Does wine really need to breathe? What to decant?
The truth is that wines soften and open-up after breathing and being exposed to air. To aerate a wine effectively, you pour it into a large carafe, pitcher, decanter, or some vessel so that is mingles with oxygen as it streams from the bottle. When this process occurs, the aromas and flavors of many wines, especially young, tannic reds will be unveiled, and fruit will come alive. If it has grippy tannins, tastes sharp and spicy, then decanting can help toning down the tannins. Some white wines will benefit from it as well, which include full-bodied whites, orange wines (skin contact), and yes, Champagne. Aerating wine is sometimes referred to as “decanting”, but the traditional reason for decanting is to remove sediment, which is a different process (see below). Decanting or aerating reduces the prevalence of certain acids and tannins, making wine taste smoother. It can also turn smelly sulfur compounds into less detectable smells.
Opening a bottle of wine and letting it sit opened for 15-30 mins, even with a portable aerator, like the “Soiree” brand (available on Amazon), doesn’t work the same way, even though this is what happens in restaurants. The air space is just too small relative to volume of the bottle. Aerators are fine to use for daily, inexpensive wines and. I use the “Soiree” to pour through for young reds to open up, especially if it’s a new release and has been bottled up for a while. Swirling the glass is the best true method of aeration and doesn’t cost anything.
If you want to aerate/decant, distribute the wine down the sides of decanting vessel for more aeration/surface area (about half the bottle and pour the rest into glasses to drink un-decanted to see if you can smell and taste the differences). Don’t just pour down the middle of vessel. When done pouring, swirl the decanter from the neck a few times. Don’t aerate it for more than an hour – what goes out of the decanter will never come back. Taste the wine before decanting – if it tastes closed or tight (fruits are quiet) or watery (high tannins), then do it.
How long to decant?
The bolder and more tannic the wine is, the longer it can be decanted. Keep in mind, some wines should never be aerated/decanted. For example, light-bodied whites and very old wines. Some of these reds can be too sensitive to air and when splashed into a decanter will lose flavor and structure. Some examples of wine NOT to decant are old Pinot Noirs, red Burgundies, aged Riojas and Tempranillo, and aged Chianti Classicos made from Sangiovese.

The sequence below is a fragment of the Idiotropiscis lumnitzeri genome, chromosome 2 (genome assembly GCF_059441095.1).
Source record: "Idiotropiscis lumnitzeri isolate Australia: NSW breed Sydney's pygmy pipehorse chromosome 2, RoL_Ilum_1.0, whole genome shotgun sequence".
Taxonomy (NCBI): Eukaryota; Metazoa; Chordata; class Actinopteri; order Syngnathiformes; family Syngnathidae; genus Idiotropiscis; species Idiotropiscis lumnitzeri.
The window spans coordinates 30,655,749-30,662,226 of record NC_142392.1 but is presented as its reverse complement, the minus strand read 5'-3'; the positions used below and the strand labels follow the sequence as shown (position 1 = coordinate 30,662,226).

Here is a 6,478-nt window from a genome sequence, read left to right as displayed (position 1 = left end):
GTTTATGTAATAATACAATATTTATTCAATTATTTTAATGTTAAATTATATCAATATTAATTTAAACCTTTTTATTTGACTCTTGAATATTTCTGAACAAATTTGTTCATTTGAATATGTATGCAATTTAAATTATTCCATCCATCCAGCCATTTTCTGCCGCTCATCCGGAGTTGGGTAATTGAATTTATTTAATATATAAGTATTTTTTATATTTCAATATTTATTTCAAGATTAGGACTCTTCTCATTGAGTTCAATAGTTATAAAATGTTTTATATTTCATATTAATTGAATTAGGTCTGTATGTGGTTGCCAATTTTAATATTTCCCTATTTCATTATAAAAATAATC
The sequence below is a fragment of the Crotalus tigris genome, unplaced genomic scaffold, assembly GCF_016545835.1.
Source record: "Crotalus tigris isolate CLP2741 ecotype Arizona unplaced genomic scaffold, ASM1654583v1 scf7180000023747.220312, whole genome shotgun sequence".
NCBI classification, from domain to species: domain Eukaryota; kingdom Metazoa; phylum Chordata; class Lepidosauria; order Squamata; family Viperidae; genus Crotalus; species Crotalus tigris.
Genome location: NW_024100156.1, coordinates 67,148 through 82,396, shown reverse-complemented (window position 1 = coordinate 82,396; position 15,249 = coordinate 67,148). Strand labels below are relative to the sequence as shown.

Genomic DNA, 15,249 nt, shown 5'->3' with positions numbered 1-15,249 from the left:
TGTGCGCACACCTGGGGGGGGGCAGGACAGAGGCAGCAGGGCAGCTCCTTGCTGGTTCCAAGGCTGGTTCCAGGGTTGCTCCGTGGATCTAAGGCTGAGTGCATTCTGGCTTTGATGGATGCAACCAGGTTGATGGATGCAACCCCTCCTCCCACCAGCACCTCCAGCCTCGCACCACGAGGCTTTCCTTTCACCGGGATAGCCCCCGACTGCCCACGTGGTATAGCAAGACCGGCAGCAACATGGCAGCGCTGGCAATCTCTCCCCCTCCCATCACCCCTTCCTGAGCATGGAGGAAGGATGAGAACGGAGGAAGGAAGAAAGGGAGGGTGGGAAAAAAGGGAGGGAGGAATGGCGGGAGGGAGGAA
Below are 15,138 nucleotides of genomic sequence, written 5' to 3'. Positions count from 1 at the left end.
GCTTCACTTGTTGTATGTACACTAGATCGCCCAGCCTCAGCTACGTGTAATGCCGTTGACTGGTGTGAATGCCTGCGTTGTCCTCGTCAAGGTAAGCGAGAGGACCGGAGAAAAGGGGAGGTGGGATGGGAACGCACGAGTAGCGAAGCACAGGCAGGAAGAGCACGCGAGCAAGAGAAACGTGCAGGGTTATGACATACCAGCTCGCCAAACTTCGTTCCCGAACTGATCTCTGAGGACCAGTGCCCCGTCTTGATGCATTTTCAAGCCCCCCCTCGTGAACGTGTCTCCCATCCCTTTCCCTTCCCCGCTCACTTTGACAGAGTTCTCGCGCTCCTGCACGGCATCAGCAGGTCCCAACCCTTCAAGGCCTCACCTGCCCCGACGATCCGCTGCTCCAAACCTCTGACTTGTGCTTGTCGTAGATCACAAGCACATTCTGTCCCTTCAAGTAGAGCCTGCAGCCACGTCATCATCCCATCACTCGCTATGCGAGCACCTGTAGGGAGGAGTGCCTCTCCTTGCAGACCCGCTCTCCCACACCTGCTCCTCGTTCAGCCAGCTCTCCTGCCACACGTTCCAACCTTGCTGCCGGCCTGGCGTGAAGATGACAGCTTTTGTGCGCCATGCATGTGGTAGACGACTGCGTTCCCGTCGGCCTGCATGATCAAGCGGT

Traditional decanting of wine is a process that was intended to pour the wine off any sediment from the bottom of the bottle for older red wines that often were deeply colored and/or highly tannic. This isn’t usually necessary for wines less than ten years old or whites. So, if no sediment is present, why would you decant? Sediment is not harmful but can be annoying and chewy on the palate and alter appearance. Some sommeliers don’t mind ingesting it and think of it as a pure and natural thing. Sediment is essentially solid, long molecules of tannin and color developed out of solution over time and part of the structure of older reds.
Decanting a wine for sediment removal is a little more involved than aeration. The wine bottle must be upright for a few days to let the sediment settle to the bottom. Without picking it up or turning it, remove the cork slowly and gently. Then pick it up by neck and pour it along the sides of the decanter without a lot of jerky movement along the same angle. A light source, such as candle or flashlight, behind the neck can help you see the sediment (usually appears in the neck with one to two inches of wine left or before). That is when you stop pouring and set down.
General rule of thumb is to decant older, tannic wines (older than 10 years generally, but sometimes a little younger), like vintage Port, Cabernet Sauvignon, Bordeaux, Barolos, Brunellos, and Rhone wines. Decant for at least an hour, but no more than two hours before serving because waiting longer can make the wine tired and dull by the time you sip it. If you pick up the bottle and see sediment in the light regardless of age, decant it, smell it, and taste it to determine if it's faulty.
My decanter with large surface area
What kind of decanter should I use?
Larger surface area decanters are best for aeration purposes. If you’re decanting for sediment, use a narrower decanter, pitcher, or vessel.
Wines to aerate –
Young Barolos and Brunellos
Young Rhone-style blends
Young California Cabernets
Wines to decant (potential sediment) –
Bordeaux, Barolos, and Riojas older than 10 years old
Old California Reds
Decanter with Bordeaux Blend from Lamoreaux Landing Wine Cellars
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